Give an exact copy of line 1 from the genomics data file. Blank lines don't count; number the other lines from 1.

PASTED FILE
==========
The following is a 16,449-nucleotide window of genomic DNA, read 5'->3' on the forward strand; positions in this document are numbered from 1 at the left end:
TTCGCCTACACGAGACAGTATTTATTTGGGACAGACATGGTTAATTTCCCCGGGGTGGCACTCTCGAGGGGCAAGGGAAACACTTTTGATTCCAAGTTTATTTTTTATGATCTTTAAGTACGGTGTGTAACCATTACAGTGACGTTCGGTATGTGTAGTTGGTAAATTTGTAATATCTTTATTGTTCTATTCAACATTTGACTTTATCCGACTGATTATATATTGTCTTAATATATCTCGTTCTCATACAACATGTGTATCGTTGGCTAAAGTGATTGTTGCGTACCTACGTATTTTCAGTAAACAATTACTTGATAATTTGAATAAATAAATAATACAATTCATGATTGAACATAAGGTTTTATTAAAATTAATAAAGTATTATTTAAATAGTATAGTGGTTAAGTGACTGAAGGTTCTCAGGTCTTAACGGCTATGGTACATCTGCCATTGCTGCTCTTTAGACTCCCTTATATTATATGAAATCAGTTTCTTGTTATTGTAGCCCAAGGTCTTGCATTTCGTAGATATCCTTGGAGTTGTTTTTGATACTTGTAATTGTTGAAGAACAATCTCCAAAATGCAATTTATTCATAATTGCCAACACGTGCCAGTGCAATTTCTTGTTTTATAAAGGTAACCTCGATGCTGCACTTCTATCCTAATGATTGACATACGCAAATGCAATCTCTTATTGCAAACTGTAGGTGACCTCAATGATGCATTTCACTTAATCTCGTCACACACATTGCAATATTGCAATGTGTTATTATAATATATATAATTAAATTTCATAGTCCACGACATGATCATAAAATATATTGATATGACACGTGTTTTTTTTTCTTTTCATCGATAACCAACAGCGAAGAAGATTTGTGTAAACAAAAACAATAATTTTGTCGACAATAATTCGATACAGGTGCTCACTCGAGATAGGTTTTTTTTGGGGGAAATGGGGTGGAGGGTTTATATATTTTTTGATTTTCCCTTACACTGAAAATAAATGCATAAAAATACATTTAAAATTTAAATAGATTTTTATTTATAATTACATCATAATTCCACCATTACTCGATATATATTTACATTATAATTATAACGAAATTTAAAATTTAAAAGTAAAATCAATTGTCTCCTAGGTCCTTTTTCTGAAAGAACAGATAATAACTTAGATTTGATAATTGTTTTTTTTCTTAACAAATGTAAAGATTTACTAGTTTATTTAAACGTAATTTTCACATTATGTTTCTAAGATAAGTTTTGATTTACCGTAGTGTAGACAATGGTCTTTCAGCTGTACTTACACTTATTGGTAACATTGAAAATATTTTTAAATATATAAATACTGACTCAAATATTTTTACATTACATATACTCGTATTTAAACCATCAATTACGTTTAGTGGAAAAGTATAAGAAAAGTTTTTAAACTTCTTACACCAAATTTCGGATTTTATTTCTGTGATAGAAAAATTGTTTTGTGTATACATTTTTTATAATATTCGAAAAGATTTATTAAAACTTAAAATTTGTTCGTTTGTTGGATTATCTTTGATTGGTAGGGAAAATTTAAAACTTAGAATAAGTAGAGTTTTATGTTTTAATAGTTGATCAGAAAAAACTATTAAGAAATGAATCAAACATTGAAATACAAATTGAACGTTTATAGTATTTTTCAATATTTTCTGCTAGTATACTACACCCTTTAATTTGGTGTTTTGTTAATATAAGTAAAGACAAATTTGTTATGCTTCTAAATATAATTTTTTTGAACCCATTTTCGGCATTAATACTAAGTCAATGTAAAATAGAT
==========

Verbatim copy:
The following is a 16,449-nucleotide window of genomic DNA, read 5'->3' on the forward strand; positions in this document are numbered from 1 at the left end: